​David, on the other hand, finds it extremely difficult to ask for what he needs. It is much easier for him not to ask and to stay in old feelings of deprivation and loneliness. He took a chance by asking and pushing for them to go with him, but he also ended up unwittingly choosing something that was going to inevitably backfire on him. His insecurity about asking for what he wanted made him more myopic in the moment and unable to see that it wasn’t a good time for them to go.
 
When we react to latent content, there is a powerful pull to repeat old wounds. As you can see with this seemingly innocuous example, Deb and David were both triggered by things that brought them back to before they even knew each other. They ended up fighting over the event itself without acknowledging what was getting triggered for both of them.

The trap that is so easy to get caught in is to remain unaware of what is getting triggered, which leads to disproportionate responses to our partners in the here-and-now. The partner then becomes the bad guy that is holding a lifetime’s worth of wrongdoings.
 
A challenge we often encourage our clients to take on — and endeavor to take on ourselves when we are at our best — is to learn to see the lens through which we tend to see the world.

That is:

  • Can we come to recognize how our wants and wounds shape the stories we tell about what is really happening?
  • Can we learn from these narratives something of what we are most needing from our relationships?
  • Can we grow in our capacity to be the mature and effective stewards of getting those needs met?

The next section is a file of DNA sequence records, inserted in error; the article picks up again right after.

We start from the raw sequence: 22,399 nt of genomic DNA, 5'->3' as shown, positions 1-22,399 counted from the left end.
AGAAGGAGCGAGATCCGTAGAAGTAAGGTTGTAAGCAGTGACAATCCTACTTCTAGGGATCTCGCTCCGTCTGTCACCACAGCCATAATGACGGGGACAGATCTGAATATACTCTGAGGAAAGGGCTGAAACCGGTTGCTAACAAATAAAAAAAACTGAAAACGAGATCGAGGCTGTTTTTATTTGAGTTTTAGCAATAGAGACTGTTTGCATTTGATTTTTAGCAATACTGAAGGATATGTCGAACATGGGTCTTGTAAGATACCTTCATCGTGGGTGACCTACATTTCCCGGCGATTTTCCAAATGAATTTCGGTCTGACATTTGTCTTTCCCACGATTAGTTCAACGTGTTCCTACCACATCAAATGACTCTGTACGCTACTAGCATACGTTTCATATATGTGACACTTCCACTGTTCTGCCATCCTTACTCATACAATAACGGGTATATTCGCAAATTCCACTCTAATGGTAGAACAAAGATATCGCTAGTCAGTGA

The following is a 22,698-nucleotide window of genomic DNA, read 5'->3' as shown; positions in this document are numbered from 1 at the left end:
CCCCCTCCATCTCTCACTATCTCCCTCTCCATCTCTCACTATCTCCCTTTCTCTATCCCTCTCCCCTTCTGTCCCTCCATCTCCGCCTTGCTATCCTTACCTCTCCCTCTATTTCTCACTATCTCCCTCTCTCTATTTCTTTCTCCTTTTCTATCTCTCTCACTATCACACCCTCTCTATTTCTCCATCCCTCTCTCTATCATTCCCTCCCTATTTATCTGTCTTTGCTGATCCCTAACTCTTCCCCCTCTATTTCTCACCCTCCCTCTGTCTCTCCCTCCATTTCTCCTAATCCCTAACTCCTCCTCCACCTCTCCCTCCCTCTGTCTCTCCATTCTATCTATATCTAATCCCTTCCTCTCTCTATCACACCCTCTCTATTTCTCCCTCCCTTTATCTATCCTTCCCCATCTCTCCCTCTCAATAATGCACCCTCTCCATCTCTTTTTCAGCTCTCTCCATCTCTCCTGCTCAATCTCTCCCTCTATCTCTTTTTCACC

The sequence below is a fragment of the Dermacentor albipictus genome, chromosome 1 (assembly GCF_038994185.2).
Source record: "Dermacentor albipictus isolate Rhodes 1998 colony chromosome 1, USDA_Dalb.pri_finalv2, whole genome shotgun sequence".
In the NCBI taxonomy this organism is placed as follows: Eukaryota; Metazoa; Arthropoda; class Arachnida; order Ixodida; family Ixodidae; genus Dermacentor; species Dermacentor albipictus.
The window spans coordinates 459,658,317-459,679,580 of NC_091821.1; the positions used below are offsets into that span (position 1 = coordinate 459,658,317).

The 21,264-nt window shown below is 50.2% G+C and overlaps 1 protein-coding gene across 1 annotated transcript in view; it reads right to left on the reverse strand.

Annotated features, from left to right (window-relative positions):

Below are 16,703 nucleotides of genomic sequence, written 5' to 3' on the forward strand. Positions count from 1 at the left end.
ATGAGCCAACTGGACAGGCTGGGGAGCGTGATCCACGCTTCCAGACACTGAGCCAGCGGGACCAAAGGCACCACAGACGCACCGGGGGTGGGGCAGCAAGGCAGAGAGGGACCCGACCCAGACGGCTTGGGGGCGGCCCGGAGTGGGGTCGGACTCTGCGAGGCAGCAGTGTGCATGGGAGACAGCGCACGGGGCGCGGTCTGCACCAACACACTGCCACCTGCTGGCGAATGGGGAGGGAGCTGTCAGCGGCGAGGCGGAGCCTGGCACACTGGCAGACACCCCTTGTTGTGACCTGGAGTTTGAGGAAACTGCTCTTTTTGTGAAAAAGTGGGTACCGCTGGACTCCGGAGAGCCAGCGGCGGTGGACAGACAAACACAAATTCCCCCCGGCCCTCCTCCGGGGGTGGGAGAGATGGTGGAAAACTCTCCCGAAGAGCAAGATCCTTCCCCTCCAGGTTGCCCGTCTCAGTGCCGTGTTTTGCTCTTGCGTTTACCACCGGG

• Or will we remain less conscious of our needs and expect our partners to magically keep us from feeling things we felt long before we ever even met them?

The only way to escape the vortex of the compulsion to repeat old wounds is to make the commitment to investigate and understand how our own histories and formative relationships have informed how we relate to ourselves and to others.
 
No one is immune from this. The goal is not that we will become so aware that we will never make mistakes, rather that when we make mistakes, we can take a step back and own what we are bringing to the table, how that is influencing our perceptions of events and how it is impacting our partners.
 
This is really hard to do, especially when we’re triggered and suddenly feel possessed. That’s why we always tell people that it’s not about not making mistakes. It’s what we do with them that matters. Mistakes are opportunities to learn from and grow with as long we are willing to make the effort.

David B. Younger, Ph.D is the creator of Love After Kids, for couples that have grown apart since having children. He is a clinical psychologist and couples therapist with a web-based private practice, and lives in Austin, Texas with his wife, 11 year-old son, 2 year-old daughter and 4 year-old toy poodle.

Eric Jannazzo, Ph.D is a clinical psychologist licensed in the State of Washington. He works with a wide range of people presenting with a wide range of issues and has been greatly influenced by the multicultural and feminist movements. On a more personal note, he is a photographer and woodworker, and has been professionally and joyously involved in these pursuits for a number of years.

*This post was originally published on 8/29/16 on the Love After Kids blog.


Originally published at www.huffingtonpost.com on August 30, 2016.